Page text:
Congratulation to Vicki Pelton and Timothy Woudenberg for setting the California E-W record in the 50-59 age-group, 2x mixed team category on an upright bike

CA Cross State Record, east to west, Northern Route

From:  near Reno, NV; To:  near Point Arena, CA

10-11 Nov 2007

Riders:  Vicki Pelton & Timothy Woudenberg

313.5 miles; 32:04 hh:mm; 9.8 mph (but read the narrative)

Narrative by Vicki Pelton

While I have crewed for many long distance cycling events, I figured I wasn’t strong enough to actually ride in one.  I knew there were cross state records, but CA is a big state & out of my reach.  The small states are far away.  Then I realized they allowed 2-person teams.  Hey, that’s doable.

The CA east-west route was in Southern CA & people said it had tons of traffic so wasn’t much fun.  Then I noticed that they were going to allow another CA east-west route farther north.  What an opportunity.  If I designed a new route & actually finished it, then that would set the route for all future attempts.  This was an exciting challenge.  I chose a route that was accepted so now I just had to get a team & do it.

I was extremely fortunate to have Tim Woudenberg join me as my riding partner.  He has done many long distance events but has never done a cross state record so he was eager to try something new.

It was also great to have Lee Mitchell join the team as the Official.  While he would not be able to physically help as Official, with his vast experience, it was a great peace of mind to have him watching over us.  Continuing on the same trend, Jim Kern & Anthony Gilbert joined as crew, each with years of experience crewing & riding.  The combined experience of the team was longer than my years on this planet.

The ride would be a day of many firsts for me:  night time riding, 24 hr. ride, hour on/hour off & supported ride.  I was wondering how I’d do with all these challenges.  I made sure I practiced night riding with a van following me.  It’s strange to have sufficient light to ride but to not be able to see the surrounding terrain.  It makes it difficult to judge your speed.  I was told the two shadows you see of yourself cycling can play tricks on your brain.  I’m glad I practiced ahead of time. 

The team drove to Reno, NV the night before the ride & then early the next morning went to the CA/NV state line for the ride to begin.  Since I was the newbie, I got to start.  After all of the effort to organize this ride, I was finally on my bike, riding.  This was a big, complicated event for me, but once I was riding, it seemed so simple.  Now it was just a long bike ride.  It’s actually a race, as others can challenge the record at any time in the future.  But right now, it was just my team, so we were racing against the clock.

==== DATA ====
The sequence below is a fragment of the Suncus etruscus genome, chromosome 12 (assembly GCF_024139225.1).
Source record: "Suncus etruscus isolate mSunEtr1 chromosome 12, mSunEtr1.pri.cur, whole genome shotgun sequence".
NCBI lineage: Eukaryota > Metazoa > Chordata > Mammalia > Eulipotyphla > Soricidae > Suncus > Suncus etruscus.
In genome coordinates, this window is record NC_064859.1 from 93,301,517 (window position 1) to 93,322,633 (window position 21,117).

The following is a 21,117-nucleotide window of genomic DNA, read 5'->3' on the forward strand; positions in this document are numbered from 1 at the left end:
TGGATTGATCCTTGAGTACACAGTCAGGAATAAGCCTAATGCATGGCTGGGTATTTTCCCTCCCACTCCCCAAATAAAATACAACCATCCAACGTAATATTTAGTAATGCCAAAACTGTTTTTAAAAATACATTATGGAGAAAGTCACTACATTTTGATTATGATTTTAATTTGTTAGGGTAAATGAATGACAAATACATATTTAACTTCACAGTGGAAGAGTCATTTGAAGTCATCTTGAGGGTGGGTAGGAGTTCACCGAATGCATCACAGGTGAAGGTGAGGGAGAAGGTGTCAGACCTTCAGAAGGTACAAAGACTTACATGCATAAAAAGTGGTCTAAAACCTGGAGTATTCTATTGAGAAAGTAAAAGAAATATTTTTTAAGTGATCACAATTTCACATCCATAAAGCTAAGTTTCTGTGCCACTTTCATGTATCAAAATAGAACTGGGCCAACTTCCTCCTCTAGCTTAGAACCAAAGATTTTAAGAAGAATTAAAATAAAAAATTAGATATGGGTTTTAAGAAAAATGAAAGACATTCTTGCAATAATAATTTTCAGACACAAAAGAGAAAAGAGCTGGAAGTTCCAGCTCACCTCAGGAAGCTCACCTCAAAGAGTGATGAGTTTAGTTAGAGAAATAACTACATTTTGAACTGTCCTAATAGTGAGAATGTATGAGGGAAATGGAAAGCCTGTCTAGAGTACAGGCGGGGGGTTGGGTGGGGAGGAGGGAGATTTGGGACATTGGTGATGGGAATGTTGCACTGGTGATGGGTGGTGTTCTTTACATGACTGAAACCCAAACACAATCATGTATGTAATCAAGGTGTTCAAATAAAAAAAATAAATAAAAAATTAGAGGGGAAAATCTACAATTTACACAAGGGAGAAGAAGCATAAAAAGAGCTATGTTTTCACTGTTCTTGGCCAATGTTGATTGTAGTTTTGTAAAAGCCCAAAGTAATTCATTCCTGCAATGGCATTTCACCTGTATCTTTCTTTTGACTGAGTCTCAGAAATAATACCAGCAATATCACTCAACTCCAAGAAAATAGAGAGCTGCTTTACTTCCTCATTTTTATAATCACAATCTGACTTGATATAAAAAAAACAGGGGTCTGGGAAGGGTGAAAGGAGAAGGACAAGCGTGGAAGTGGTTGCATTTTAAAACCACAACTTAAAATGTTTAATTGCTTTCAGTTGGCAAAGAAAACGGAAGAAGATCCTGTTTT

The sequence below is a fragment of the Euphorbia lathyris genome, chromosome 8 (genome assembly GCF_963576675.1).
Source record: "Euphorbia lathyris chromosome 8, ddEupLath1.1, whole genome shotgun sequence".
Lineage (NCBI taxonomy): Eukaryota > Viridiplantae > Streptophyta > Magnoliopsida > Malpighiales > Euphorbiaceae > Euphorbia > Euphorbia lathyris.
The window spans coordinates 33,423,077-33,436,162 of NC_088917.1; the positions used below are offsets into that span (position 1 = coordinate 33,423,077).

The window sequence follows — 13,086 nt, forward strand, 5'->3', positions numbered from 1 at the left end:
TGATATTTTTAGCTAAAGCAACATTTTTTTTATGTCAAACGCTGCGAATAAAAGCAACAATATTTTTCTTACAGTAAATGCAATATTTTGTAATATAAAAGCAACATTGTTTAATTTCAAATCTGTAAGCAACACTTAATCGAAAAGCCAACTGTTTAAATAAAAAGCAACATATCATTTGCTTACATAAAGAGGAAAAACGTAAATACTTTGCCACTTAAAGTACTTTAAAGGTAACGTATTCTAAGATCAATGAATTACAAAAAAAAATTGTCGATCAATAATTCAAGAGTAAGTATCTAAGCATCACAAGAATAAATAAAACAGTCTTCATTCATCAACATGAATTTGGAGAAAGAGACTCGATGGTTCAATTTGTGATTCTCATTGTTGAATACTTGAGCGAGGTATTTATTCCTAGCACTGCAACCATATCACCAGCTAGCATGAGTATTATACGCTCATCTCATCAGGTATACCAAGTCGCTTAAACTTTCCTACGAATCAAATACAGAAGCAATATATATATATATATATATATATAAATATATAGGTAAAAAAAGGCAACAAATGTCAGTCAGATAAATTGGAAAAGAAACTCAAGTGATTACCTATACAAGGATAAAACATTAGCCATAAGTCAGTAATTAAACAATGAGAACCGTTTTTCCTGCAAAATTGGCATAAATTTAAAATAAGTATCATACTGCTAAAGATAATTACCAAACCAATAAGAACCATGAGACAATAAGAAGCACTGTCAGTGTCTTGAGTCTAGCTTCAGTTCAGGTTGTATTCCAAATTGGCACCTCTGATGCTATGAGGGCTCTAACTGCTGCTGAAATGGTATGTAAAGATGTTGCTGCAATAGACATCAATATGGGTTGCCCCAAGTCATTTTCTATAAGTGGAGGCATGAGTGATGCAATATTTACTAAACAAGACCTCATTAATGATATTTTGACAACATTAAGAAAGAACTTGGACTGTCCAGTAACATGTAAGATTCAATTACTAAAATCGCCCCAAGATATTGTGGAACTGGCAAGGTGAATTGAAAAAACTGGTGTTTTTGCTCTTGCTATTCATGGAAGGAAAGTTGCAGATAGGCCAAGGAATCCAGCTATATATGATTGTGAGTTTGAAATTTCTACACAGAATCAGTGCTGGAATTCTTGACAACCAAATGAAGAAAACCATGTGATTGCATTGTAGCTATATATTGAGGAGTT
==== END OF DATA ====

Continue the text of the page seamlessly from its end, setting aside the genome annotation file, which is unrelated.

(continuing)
This was the first pull ever of my first ever race & I was feeling good.  The crew & Official are experienced, fun & get along great.  My racing partner is very accomplished & in a great mood.  I found I was biking faster than I usually would.  Tim would be working hard on his pulls as he always does & I wanted to do my fair share so pulled as hard as I could & still be able to complete the race.  Since I would be cycling only one hour at a time, it would be easier to keep my speed up.  Also, the crew & Official were here on their vacation, so I wanted to do the best I could for them also. 

Within 5 minutes, my bike was making a funny noise so I stopped.  That was sure a short ride.  The crew jumped out & found a piece of barbed wire caught in my frame.  It’s the little things. 

The ride started in the high (i.e., cold) desert, then went over Yuba Pass (i.e., colder), through pine covered mountains.  I was to do quite a bit of the uphills & Tim would do the steep downhills.  This might sound strange, since Tim is a much stronger rider, but I enjoy the hills & the gap between our speeds is smaller on the uphills so that worked out. 

We had to plan the date three weeks in advance so wouldn’t know what the weather would be like.  There could actually be quite a bit of snow.  Tim wanted to be prepared so bought studded snow tires & put them on his alternate bike.  I didn’t know they made such things.  While there was a bit of snow in the high peaks, the road was clear.  But we briefly got Tim out on his alternate bike just to be able to say, “We even had to use studded snow tires.”  So there was the bike with studded snow tires, along with me & the four guys, so I said, “I’m surrounded by studs!”

During the descent, one side of the road was often lined by steep rock walls.  On the other side you could see the river below.  It was a very dramatic setting.  I was awed by the scenery.  We then dropped down into the Central Valley grasslands.  We were now half way through & encountered our first (& only) traffic & stop lights.

After an hour pull, it’s time to make a rider swap.  It’s funny to have a racing partner, but to only see each other a few moments each hour.  Then I get in the van & eat & rest.  You can never eat enough to fill your energy requirements in this type of race, so you eat as much as your stomach can take.  No guilt!  Just shovel it in!

It’s crucial for the riders to get enough calories, so the crew is not supposed to eat the riders’ food.  That worked out sort of well.  Whenever I ate something, I would report it to the crew so they could keep track of my calories.  I told them I ate a cup of rice.  They said, “You have rice?  We didn’t see any rice?”  I had put it in used Ricotta Cheese containers.  So I learned how to “hide” my food from the crew.